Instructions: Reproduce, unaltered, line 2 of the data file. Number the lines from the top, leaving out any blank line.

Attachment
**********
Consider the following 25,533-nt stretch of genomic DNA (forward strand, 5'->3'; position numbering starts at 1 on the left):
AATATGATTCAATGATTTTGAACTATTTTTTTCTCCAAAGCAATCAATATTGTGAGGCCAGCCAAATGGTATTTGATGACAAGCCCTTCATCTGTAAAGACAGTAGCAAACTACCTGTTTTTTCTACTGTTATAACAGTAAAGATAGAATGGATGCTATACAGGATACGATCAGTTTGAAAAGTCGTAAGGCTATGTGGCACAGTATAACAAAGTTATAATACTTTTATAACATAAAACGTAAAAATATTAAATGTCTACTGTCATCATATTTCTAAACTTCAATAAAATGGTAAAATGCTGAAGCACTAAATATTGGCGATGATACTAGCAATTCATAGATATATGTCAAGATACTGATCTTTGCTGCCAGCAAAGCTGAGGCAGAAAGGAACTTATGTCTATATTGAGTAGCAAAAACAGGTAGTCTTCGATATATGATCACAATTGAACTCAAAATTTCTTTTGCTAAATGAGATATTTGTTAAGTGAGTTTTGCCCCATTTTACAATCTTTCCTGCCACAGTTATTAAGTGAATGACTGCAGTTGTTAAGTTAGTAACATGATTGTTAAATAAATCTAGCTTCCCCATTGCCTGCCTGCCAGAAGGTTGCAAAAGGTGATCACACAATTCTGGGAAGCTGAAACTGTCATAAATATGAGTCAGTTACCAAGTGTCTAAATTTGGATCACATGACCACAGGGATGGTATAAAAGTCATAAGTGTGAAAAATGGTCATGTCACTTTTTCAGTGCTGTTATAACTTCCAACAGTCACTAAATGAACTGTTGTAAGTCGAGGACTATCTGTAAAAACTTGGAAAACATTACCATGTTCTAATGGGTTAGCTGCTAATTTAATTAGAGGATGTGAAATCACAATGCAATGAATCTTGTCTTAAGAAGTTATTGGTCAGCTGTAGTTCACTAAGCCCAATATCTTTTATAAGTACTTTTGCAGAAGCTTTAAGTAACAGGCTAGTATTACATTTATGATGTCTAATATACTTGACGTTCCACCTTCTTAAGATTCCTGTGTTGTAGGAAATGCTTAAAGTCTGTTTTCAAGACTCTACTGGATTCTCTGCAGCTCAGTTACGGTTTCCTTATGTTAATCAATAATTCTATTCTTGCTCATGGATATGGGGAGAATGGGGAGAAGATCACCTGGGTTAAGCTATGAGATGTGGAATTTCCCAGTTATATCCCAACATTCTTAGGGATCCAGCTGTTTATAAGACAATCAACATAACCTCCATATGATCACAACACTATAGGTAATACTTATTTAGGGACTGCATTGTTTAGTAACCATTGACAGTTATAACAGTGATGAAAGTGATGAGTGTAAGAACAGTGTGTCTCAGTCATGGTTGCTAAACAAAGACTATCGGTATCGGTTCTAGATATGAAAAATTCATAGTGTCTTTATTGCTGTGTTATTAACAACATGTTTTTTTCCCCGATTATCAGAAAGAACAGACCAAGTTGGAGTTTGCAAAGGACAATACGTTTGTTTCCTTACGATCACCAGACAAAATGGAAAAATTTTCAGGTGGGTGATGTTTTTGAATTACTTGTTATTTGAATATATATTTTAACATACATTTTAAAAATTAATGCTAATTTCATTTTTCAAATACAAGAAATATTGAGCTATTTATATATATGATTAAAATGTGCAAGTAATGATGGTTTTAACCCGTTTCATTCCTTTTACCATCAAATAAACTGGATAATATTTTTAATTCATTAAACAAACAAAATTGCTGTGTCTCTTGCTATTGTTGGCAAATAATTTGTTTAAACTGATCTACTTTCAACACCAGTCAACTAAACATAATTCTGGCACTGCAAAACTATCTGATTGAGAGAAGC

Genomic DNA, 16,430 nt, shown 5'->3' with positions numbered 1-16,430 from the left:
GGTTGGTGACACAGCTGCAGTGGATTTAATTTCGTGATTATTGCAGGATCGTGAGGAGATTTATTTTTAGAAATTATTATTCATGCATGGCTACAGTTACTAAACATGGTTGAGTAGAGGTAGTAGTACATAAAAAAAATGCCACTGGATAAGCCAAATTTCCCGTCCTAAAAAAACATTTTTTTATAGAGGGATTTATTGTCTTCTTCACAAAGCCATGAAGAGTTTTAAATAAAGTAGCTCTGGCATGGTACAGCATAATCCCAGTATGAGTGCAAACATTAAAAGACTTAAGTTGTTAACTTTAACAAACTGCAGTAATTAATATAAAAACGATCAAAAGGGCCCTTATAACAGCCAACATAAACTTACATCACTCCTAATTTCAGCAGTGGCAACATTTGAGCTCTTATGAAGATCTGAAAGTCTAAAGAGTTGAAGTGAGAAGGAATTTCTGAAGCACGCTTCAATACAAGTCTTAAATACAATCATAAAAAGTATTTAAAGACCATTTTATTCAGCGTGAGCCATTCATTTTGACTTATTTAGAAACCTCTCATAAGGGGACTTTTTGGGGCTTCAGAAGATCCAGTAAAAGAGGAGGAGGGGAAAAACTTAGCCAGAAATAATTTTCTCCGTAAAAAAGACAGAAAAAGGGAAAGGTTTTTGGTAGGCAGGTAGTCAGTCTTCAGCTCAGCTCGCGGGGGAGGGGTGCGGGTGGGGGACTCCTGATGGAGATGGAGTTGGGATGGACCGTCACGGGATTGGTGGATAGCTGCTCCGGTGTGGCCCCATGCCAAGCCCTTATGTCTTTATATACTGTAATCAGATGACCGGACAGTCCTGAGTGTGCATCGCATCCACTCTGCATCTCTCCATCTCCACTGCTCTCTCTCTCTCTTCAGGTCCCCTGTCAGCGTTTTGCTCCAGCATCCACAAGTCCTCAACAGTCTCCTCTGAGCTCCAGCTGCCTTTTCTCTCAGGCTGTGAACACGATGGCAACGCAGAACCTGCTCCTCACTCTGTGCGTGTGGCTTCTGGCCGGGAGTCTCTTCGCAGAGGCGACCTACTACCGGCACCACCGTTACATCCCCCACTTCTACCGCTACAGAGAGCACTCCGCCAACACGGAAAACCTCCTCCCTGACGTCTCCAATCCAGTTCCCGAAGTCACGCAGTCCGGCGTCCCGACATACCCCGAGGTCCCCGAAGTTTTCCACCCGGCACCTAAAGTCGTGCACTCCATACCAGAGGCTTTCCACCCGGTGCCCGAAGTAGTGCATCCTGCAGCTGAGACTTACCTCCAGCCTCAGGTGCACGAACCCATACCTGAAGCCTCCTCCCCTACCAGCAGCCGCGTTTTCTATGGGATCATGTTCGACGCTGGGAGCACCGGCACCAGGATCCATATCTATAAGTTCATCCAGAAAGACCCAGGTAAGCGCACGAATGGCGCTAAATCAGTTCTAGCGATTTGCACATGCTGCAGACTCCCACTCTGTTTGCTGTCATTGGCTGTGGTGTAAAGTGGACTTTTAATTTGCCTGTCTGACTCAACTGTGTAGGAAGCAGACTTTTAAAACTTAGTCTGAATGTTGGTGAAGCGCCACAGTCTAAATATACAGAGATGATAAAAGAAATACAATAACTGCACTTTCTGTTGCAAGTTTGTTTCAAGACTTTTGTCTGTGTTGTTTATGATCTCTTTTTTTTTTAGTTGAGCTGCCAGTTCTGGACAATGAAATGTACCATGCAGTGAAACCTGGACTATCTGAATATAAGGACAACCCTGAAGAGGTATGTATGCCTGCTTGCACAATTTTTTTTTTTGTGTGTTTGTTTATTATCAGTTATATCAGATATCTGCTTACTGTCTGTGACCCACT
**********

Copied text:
AATATGATTCAATGATTTTGAACTATTTTTTTCTCCAAAGCAATCAATATTGTGAGGCCAGCCAAATGGTATTTGATGACAAGCCCTTCATCTGTAAAGACAGTAGCAAACTACCTGTTTTTTCTACTGTTATAACAGTAAAGATAGAATGGATGCTATACAGGATACGATCAGTTTGAAAAGTCGTAAGGCTATGTGGCACAGTATAACAAAGTTATAATACTTTTATAACATAAAACGTAAAAATATTAAATGTCTACTGTCATCATATTTCTAAACTTCAATAAAATGGTAAAATGCTGAAGCACTAAATATTGGCGATGATACTAGCAATTCATAGATATATGTCAAGATACTGATCTTTGCTGCCAGCAAAGCTGAGGCAGAAAGGAACTTATGTCTATATTGAGTAGCAAAAACAGGTAGTCTTCGATATATGATCACAATTGAACTCAAAATTTCTTTTGCTAAATGAGATATTTGTTAAGTGAGTTTTGCCCCATTTTACAATCTTTCCTGCCACAGTTATTAAGTGAATGACTGCAGTTGTTAAGTTAGTAACATGATTGTTAAATAAATCTAGCTTCCCCATTGCCTGCCTGCCAGAAGGTTGCAAAAGGTGATCACACAATTCTGGGAAGCTGAAACTGTCATAAATATGAGTCAGTTACCAAGTGTCTAAATTTGGATCACATGACCACAGGGATGGTATAAAAGTCATAAGTGTGAAAAATGGTCATGTCACTTTTTCAGTGCTGTTATAACTTCCAACAGTCACTAAATGAACTGTTGTAAGTCGAGGACTATCTGTAAAAACTTGGAAAACATTACCATGTTCTAATGGGTTAGCTGCTAATTTAATTAGAGGATGTGAAATCACAATGCAATGAATCTTGTCTTAAGAAGTTATTGGTCAGCTGTAGTTCACTAAGCCCAATATCTTTTATAAGTACTTTTGCAGAAGCTTTAAGTAACAGGCTAGTATTACATTTATGATGTCTAATATACTTGACGTTCCACCTTCTTAAGATTCCTGTGTTGTAGGAAATGCTTAAAGTCTGTTTTCAAGACTCTACTGGATTCTCTGCAGCTCAGTTACGGTTTCCTTATGTTAATCAATAATTCTATTCTTGCTCATGGATATGGGGAGAATGGGGAGAAGATCACCTGGGTTAAGCTATGAGATGTGGAATTTCCCAGTTATATCCCAACATTCTTAGGGATCCAGCTGTTTATAAGACAATCAACATAACCTCCATATGATCACAACACTATAGGTAATACTTATTTAGGGACTGCATTGTTTAGTAACCATTGACAGTTATAACAGTGATGAAAGTGATGAGTGTAAGAACAGTGTGTCTCAGTCATGGTTGCTAAACAAAGACTATCGGTATCGGTTCTAGATATGAAAAATTCATAGTGTCTTTATTGCTGTGTTATTAACAACATGTTTTTTTCCCCGATTATCAGAAAGAACAGACCAAGTTGGAGTTTGCAAAGGACAATACGTTTGTTTCCTTACGATCACCAGACAAAATGGAAAAATTTTCAGGTGGGTGATGTTTTTGAATTACTTGTTATTTGAATATATATTTTAACATACATTTTAAAAATTAATGCTAATTTCATTTTTCAAATACAAGAAATATTGAGCTATTTATATATATGATTAAAATGTGCAAGTAATGATGGTTTTAACCCGTTTCATTCCTTTTACCATCAAATAAACTGGATAATATTTTTAATTCATTAAACAAACAAAATTGCTGTGTCTCTTGCTATTGTTGGCAAATAATTTGTTTAAACTGATCTACTTTCAACACCAGTCAACTAAACATAATTCTGGCACTGCAAAACTATCTGATTGAGAGAAGC